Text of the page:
You don't have to head to the outback to connect with Aboriginal culture – there are plenty of Aboriginal experiences on offer right in the centre of Australia’s major cities too. From walking tours to museums and contemporary dance theatres, city-based experiences offer an understanding of how people inhabited these places before settlement, while showing how Aboriginal culture continues to thrive today.
To see Sydney’s iconic harbour through the eyes of an Aboriginal guide, join Dreamtime Southern X on a 90-minute walking tour. You’ll learn about the creation stories that shaped the waterways and the connections to Wyanga Malu (Earth Mother).
Or to understand the importance of native plants for food, medicine and shelter in the Aboriginal community, join an Aboriginal Heritage Tour through the Royal Botanic Garden Sydney, or an Australian Forest Walk with Kalkani through Melbourne’s Royal Botanic Gardens.
To learn about the depth of Aboriginal culture, join a relaxing walking tour of Perth’s Elizabeth Quay district with Go Cultural’s Walter McGuire, of the local Noongar people, or head to Canberra’s National Gallery of Australia to see the world’s largest collection of Australian Aboriginal and Torres Strait Islander art. Tracing ancient pathways on an urban walking tour allows you to connect with the culture of local Aboriginal communities, which you might otherwise miss in a bustling city.
Take a transformational journey
Transformational travel may be a modern buzzword, but for thousands of years Aboriginal people have practised something similar. Going “walkabout” (going on an extended walking journey), is a rite of passage for young Aboriginal men as part of their initiation into their community. It can also mean embarking on a spiritual journey at any age, to reconnect to Country and ancestors.
Aboriginal guides can lead you on anything from a two-hour hike up sacred Injalak Hill in the Northern Territory, to an overnight sensory journey through Yuin Country on the New South Wales South Coast.
On Tasmania’s north-east coast you can follow in the footsteps of the Palawa people on the four-day Wukalina Walk through the stunning Bay of Fires region.
In East Arnhem Land, in the Northern Territory, Lirrwi Tourism offers a five-day, women-only tour. Form lifelong bonds through powerful experiences, and leave content in the knowledge that your visit has helped to keep Yolngu culture alive.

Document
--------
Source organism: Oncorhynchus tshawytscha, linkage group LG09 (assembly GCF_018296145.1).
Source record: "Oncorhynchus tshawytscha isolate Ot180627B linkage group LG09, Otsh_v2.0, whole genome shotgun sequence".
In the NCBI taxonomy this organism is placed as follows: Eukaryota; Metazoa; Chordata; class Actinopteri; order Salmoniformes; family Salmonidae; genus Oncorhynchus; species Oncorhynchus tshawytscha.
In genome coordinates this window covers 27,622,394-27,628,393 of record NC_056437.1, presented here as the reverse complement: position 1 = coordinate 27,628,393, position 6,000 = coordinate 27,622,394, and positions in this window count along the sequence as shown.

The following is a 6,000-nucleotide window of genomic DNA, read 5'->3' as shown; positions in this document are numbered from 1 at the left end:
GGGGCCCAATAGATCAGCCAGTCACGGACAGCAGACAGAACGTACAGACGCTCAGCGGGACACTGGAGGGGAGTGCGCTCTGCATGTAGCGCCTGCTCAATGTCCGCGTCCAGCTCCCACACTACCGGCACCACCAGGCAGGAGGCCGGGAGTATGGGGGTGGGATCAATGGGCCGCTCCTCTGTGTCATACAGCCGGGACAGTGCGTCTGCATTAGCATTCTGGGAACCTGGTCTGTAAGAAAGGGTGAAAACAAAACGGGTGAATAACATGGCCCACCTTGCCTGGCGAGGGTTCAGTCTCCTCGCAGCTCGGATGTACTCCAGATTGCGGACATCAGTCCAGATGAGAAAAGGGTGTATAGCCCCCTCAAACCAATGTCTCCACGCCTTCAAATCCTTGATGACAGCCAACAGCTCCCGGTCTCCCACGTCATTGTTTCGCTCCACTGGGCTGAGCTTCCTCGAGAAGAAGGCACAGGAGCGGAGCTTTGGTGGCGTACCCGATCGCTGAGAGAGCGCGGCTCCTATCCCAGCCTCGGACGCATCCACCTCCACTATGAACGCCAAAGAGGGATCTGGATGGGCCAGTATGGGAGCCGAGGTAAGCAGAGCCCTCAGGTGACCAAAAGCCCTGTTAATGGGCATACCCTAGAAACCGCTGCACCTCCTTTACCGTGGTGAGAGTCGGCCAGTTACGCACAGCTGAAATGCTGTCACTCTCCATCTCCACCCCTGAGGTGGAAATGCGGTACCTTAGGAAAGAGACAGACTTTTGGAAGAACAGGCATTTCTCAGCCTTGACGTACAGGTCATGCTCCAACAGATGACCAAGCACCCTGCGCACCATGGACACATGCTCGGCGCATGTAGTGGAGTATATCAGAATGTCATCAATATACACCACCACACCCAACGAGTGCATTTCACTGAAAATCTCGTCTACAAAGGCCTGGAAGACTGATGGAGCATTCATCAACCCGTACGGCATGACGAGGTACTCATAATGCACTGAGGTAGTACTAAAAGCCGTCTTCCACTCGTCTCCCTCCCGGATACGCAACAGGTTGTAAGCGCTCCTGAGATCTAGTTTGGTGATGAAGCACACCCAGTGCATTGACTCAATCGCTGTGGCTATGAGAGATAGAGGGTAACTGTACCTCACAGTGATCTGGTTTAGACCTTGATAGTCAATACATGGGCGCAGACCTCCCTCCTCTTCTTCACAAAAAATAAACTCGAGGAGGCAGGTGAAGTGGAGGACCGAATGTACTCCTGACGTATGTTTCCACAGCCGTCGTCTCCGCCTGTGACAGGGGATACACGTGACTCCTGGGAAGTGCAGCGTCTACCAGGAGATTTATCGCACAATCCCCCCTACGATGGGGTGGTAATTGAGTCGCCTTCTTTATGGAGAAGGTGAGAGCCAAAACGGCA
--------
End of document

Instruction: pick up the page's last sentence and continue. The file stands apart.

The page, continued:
Meet the stars of the rock art world
From ochre paintings to hand stencils, rock art offers insights into the spiritual and physical world of a culture that has survived for tens of thousands of years. One of the best places to see rock art is on the Cape York Peninsula in the Cairns and Great Barrier Reef region. Here, perfectly preserved depictions of Quinkans (Aboriginal mythological figures) that date back up to 20,000 years line a large rock overhang near the town of Laura. You can see this magnificent rock art with Yalanji man Johnny Murison’s Jarramali Rock Art Tours.
You can look at the art, but understanding it and feeling it are two different things
On an Aboriginal Rock Art and Ranger Tour with Culture Connect in the Cairns and Great Barrier Reef region you can enter rarely seen galleries, while learning about the Indigenous ranger program that is helping to rehabilitate homelands.
And at Ubirr in the Northern Territory’s UNESCO World Heritage-listed Kakadu National Park, you can see X-ray art (which depicts humans and animal figures complete with bones and internal organs), early contact art (depicting the first interactions with Europeans) and art showing the peoples’ creation ancestors.
Meet the custodians of national parks
Some of Australia’s national parks are of such cultural importance that they are jointly managed by local Aboriginal communities and Australian, state and territory governments. This arrangement recognises the inseparable connection that Aboriginal people have with their Country and ensures they are involved in decision-making.
For an unforgettable New South Wales outback road trip, head to Mungo National Park, a four-hour drive south-east of Broken Hill (or about a 10-hour drive west of Sydney), where the 40,000-year-old remains of Mungo Man and Mungo Lady are evidence of the world’s oldest burial ritual. To discover beautiful gorges and Aboriginal rock art, head to the jointly managed Mutawintji National Park, 2.5 hours’ drive north-east of Broken Hill. Take an Aboriginal guided tour here to see sacred spots that are otherwise inaccessible to visitors, and you’ll also support the guide’s community in the efforts to preserve their ancient land.
In the Northern Territory, exploring Nitmiluk National Park with Nitmiluk Tours provides insights into the culture of the local Jawoyn people. A highlight of any visit to this national park near the town of Katherine, three hours south-east of Darwin, is a cruise down the spectacular Nitmiluk Gorge.
Kerry van der Jagt is a descendant of the Awabakal and Mindaribba people of New South Wales.